Japandroids Interviewed in Japan by Katie Clare

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This photo & all others on the page © Katie Clare

Japandroids Interview
18th February 2013
WWW Shibuya, Japan

Ideally we’d have sent a robot along to interview Japandroids so we could come up with some witty title marrying the fact that we were interviewing Japandroids in JAPAN by a DROID. Sadly we had no robots to hand though so we sent Katie Clare along instead. And a great job she made of it too.

Navigating the many stone and concrete stairs in the near darkness of WWW Shibuya, I find Japandroids in one of the city’s more uniquely shaped dressing rooms. The tiny triangular space is brightly lit and I’m slightly blinded as I exchange greetings with the band from East Vancouver, British Columbia, Canada.

Last year Japandroids, with the album Celebration Rock, gifted us an amplified punk rock soundtrack to our summer. After a sensational & well received set in the mountains of Neaba for Fuji Rock in 2012, which was their first show in Japan, it was always a matter of when, not if, they’d return & now here we are on a damp cold Monday night in February and we’re ready to celebrate.

David: It’s our first club show (in Japan). We got here two, three days ago and we’ve been staying in Shibuya. We visited Asakusa in the old town and went to Sensoji Temple, so we were surrounded by all these old buildings & yet when you look past them there is Sky Tree towering over everything – it’s a really interesting juxtaposition.

Screen Shot 2013-03-02 at 13.00.11LTW: Essentially Japandroids are on the road till September?

David: Pretty much till September.

LTW: What’s going to keep you going?

Brian: Alcohol. No. Really no matter how tired you get, it’s still very exciting – even 400 shows in …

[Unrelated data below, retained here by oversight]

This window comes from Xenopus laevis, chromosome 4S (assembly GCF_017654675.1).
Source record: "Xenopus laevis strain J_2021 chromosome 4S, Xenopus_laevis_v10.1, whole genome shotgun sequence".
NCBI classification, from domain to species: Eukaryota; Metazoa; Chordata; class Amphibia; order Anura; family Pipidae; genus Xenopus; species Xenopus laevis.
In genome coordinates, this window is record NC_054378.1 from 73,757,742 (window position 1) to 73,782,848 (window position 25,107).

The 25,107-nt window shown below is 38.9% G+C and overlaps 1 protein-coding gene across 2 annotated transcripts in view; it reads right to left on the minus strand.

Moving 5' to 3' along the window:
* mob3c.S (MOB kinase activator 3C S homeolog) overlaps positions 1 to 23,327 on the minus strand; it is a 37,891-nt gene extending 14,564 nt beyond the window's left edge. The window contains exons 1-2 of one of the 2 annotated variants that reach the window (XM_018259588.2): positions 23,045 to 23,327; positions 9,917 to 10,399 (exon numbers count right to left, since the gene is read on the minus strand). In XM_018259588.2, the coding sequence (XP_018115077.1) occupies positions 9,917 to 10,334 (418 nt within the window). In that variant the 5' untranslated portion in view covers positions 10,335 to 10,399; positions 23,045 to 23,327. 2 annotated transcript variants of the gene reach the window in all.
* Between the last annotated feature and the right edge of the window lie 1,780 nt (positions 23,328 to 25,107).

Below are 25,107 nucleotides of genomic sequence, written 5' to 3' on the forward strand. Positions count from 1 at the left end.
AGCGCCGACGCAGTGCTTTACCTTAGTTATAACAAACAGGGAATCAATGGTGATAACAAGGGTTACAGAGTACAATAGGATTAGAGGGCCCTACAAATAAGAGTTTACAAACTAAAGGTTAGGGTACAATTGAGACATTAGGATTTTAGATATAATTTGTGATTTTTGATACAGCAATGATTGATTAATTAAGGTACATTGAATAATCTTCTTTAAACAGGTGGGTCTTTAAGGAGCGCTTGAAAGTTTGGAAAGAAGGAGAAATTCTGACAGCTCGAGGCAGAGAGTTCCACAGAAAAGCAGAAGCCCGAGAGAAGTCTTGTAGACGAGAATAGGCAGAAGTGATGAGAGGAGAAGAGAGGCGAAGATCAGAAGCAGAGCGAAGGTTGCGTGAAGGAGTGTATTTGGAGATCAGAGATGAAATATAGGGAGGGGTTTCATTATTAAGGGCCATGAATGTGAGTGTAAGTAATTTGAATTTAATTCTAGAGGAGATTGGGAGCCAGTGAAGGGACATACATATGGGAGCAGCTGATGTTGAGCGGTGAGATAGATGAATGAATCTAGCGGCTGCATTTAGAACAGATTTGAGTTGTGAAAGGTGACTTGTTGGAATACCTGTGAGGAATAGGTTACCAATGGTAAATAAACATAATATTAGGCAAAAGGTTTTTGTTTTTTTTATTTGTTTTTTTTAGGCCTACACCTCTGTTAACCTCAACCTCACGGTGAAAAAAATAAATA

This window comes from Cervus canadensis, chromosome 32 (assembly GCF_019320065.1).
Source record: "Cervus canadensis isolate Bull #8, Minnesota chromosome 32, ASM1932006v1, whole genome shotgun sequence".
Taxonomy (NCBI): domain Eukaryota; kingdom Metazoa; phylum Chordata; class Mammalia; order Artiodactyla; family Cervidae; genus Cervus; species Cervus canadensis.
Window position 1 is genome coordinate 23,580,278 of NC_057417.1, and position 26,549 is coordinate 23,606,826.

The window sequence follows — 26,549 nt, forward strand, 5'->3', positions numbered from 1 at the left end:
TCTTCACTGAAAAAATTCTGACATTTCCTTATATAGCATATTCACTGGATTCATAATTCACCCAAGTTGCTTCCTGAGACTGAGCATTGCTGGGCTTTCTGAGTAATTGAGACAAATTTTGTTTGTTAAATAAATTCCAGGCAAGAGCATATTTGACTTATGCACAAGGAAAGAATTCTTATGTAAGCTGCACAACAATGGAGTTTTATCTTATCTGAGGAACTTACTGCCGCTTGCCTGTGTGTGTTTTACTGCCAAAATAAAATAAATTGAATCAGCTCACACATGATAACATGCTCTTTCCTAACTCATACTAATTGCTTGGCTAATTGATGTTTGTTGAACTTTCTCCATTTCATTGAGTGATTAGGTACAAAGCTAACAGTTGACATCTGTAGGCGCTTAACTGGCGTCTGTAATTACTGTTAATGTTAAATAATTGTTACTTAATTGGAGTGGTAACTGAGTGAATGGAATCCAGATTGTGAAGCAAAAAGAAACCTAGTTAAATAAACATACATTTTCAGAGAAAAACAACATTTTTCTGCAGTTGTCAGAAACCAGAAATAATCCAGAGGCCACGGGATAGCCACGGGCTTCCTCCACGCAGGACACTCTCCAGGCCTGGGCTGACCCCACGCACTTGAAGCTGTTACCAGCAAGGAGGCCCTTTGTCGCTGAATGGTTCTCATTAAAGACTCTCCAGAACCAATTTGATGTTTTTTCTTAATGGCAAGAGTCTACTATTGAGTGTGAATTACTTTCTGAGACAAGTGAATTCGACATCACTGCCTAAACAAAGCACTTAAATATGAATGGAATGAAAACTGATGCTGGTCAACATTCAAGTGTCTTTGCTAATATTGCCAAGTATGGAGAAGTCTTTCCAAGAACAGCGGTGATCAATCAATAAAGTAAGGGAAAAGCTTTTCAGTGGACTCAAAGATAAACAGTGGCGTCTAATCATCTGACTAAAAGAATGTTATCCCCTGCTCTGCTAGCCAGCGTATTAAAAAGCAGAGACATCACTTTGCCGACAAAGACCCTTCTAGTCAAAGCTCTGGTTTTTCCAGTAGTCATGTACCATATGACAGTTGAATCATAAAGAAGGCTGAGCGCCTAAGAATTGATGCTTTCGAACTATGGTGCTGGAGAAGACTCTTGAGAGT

Davis:
Must be more now.

Brian: Yes probably, even after that many shows it is still very exciting to get on stage and play for people. That’s what keeps me going. We have a hell of a lot more great shows than bad ones and every great show gives you a boost. Also I have a strong addiction playing for people. Nobody’s forcing us or telling us we have to do it we enjoy it …….. “and the chicks are great!”

LTW: (Shamefully missing the Almost Famous quote) The dynamic must be friendlier with it being the two of you rather than a larger band, does it mean any conflicts are easier to resolve?

Brian: Yes, we can’t put anything to a vote.

David: Definitely, for better or worse as the song goes, and it is going very well.

LTW: Celebration Rock was released last year and since it is 2013 I guess people are already asking … (All in unison now) … “When’s the new album coming out?” With such a full touring schedule, do you plan working on it over the next 7 months?

Brian: I think you can work on an album while touring, but for us it would not come out well. We can either put our energy into performing live, which for us, putting on the kind of shows and with the schedule of shows that we have, requires almost all of our energy. There are a lot of shows and a lot of travelling. It’s not the same mental process to play a club like this as it is playing a huge festival with 10,000 people watching you, and it’s not the same mental process to play Japan as it is to play the States or say Germany. Every crowd, every venue, every show requires a different preparation to put on the best possible show we can put on and generally with our schedule it requires all of your thought – all of the time. There is very little time where we could, on tour, totally let go of all the responsibilities and actually try to work on something that needs all your creative and expressive powers. In the same way when we were home and were working on this record (Celebration Rock) we were not playing any shows – we spent the whole time working on the record. That’s because the moment you book a show your mental process begins to change to preparing mentally and physically for performing to the standard you expect and your fans expect from you. When you become known as a live band, when your live performance is something that people talk about and pay money to see it is a lot different to bands for which a live performance is nothing special. There are a lot of band who are not really known as live performing bands so they don’t need to think about it, but we are and we do.

LTW: How does that mental process manifest itself?